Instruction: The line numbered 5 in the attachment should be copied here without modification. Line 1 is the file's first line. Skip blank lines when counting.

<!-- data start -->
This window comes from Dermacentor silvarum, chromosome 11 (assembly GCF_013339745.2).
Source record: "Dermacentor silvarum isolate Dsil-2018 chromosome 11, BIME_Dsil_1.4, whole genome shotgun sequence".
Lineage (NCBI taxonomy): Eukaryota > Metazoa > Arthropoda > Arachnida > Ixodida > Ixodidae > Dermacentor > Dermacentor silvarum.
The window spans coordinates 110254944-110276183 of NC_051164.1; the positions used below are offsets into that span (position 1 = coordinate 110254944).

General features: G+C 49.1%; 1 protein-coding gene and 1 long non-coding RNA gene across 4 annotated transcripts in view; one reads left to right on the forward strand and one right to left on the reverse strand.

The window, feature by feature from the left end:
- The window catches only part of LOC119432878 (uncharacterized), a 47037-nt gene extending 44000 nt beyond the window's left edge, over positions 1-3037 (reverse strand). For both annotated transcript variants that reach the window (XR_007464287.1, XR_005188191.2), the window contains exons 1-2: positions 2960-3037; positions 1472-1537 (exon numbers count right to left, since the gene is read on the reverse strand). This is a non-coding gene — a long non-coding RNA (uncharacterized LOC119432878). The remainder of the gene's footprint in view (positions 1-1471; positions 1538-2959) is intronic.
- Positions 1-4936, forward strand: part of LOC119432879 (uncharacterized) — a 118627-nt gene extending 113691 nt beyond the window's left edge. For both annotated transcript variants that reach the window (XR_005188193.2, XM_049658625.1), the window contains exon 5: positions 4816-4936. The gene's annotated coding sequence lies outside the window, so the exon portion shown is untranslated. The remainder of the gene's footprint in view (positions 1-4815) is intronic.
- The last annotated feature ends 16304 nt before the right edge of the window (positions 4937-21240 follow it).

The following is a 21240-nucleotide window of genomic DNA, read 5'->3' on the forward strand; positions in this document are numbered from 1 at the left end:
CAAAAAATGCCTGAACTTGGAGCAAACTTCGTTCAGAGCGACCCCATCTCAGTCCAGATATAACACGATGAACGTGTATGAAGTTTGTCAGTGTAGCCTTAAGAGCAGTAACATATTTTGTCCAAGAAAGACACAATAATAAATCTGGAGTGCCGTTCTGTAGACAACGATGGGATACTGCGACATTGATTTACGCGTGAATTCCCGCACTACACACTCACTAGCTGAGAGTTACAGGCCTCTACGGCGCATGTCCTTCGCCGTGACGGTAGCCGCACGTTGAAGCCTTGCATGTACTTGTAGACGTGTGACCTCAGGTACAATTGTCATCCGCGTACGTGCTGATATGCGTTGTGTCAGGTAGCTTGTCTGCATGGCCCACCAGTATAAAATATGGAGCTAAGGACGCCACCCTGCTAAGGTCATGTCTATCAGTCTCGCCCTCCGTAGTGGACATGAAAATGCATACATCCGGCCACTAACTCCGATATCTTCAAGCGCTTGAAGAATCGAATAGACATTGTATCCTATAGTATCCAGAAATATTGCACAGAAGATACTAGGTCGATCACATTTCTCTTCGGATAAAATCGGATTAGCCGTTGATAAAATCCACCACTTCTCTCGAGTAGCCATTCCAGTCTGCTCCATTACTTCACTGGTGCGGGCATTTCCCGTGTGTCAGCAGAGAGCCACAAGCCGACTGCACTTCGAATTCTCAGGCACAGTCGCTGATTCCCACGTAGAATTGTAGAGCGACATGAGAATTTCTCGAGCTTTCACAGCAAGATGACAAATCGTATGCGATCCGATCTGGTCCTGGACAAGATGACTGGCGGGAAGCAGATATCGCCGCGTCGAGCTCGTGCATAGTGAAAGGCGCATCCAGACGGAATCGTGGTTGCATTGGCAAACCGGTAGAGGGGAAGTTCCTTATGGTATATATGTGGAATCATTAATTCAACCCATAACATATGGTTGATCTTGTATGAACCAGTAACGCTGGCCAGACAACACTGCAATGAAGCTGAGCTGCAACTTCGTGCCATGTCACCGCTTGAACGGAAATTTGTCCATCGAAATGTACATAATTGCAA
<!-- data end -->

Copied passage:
General features: G+C 49.1%; 1 protein-coding gene and 1 long non-coding RNA gene across 4 annotated transcripts in view; one reads left to right on the forward strand and one right to left on the reverse strand.